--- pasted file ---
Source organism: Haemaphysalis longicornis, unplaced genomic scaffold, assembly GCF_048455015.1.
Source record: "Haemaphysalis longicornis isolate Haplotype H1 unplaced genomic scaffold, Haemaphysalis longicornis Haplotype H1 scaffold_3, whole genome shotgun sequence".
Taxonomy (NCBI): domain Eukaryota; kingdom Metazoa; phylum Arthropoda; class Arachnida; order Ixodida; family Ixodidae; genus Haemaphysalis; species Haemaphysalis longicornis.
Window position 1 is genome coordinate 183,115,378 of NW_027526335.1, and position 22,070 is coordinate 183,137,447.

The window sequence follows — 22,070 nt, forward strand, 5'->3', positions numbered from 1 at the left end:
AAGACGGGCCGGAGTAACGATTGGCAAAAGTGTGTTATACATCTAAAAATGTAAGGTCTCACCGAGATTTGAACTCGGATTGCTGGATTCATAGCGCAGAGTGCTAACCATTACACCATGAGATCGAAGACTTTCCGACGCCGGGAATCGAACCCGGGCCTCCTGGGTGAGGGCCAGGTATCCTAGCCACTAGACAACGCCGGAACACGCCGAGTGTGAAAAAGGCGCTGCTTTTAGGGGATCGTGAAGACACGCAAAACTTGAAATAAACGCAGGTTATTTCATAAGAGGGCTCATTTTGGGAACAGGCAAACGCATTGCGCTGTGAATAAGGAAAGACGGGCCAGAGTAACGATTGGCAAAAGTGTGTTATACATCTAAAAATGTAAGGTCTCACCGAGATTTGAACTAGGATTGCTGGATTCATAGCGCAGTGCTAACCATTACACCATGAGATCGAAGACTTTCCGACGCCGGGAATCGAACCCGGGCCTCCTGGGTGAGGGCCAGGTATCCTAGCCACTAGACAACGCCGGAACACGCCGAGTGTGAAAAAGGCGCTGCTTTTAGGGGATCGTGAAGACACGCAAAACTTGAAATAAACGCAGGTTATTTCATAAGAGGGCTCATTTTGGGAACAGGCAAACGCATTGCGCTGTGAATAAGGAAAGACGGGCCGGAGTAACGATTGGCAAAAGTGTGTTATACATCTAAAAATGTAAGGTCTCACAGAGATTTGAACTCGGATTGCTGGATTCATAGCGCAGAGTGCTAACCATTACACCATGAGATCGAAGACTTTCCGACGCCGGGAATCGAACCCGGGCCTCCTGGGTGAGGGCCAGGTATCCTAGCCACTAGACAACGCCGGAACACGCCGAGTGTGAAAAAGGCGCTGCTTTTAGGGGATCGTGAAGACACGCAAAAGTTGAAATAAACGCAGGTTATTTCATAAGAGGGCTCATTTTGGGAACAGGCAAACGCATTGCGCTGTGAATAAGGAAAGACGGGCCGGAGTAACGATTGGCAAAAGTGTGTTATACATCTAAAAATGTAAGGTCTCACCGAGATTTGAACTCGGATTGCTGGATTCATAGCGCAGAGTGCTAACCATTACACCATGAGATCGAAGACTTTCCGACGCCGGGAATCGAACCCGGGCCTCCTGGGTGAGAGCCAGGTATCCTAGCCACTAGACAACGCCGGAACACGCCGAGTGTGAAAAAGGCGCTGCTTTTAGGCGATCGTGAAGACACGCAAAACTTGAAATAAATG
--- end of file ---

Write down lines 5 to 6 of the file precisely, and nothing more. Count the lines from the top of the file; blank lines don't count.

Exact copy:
The window sequence follows — 22,070 nt, forward strand, 5'->3', positions numbered from 1 at the left end:
AAGACGGGCCGGAGTAACGATTGGCAAAAGTGTGTTATACATCTAAAAATGTAAGGTCTCACCGAGATTTGAACTCGGATTGCTGGATTCATAGCGCAGAGTGCTAACCATTACACCATGAGATCGAAGACTTTCCGACGCCGGGAATCGAACCCGGGCCTCCTGGGTGAGGGCCAGGTATCCTAGCCACTAGACAACGCCGGAACACGCCGAGTGTGAAAAAGGCGCTGCTTTTAGGGGATCGTGAAGACACGCAAAACTTGAAATAAACGCAGGTTATTTCATAAGAGGGCTCATTTTGGGAACAGGCAAACGCATTGCGCTGTGAATAAGGAAAGACGGGCCAGAGTAACGATTGGCAAAAGTGTGTTATACATCTAAAAATGTAAGGTCTCACCGAGATTTGAACTAGGATTGCTGGATTCATAGCGCAGTGCTAACCATTACACCATGAGATCGAAGACTTTCCGACGCCGGGAATCGAACCCGGGCCTCCTGGGTGAGGGCCAGGTATCCTAGCCACTAGACAACGCCGGAACACGCCGAGTGTGAAAAAGGCGCTGCTTTTAGGGGATCGTGAAGACACGCAAAACTTGAAATAAACGCAGGTTATTTCATAAGAGGGCTCATTTTGGGAACAGGCAAACGCATTGCGCTGTGAATAAGGAAAGACGGGCCGGAGTAACGATTGGCAAAAGTGTGTTATACATCTAAAAATGTAAGGTCTCACAGAGATTTGAACTCGGATTGCTGGATTCATAGCGCAGAGTGCTAACCATTACACCATGAGATCGAAGACTTTCCGACGCCGGGAATCGAACCCGGGCCTCCTGGGTGAGGGCCAGGTATCCTAGCCACTAGACAACGCCGGAACACGCCGAGTGTGAAAAAGGCGCTGCTTTTAGGGGATCGTGAAGACACGCAAAAGTTGAAATAAACGCAGGTTATTTCATAAGAGGGCTCATTTTGGGAACAGGCAAACGCATTGCGCTGTGAATAAGGAAAGACGGGCCGGAGTAACGATTGGCAAAAGTGTGTTATACATCTAAAAATGTAAGGTCTCACCGAGATTTGAACTCGGATTGCTGGATTCATAGCGCAGAGTGCTAACCATTACACCATGAGATCGAAGACTTTCCGACGCCGGGAATCGAACCCGGGCCTCCTGGGTGAGAGCCAGGTATCCTAGCCACTAGACAACGCCGGAACACGCCGAGTGTGAAAAAGGCGCTGCTTTTAGGCGATCGTGAAGACACGCAAAACTTGAAATAAATG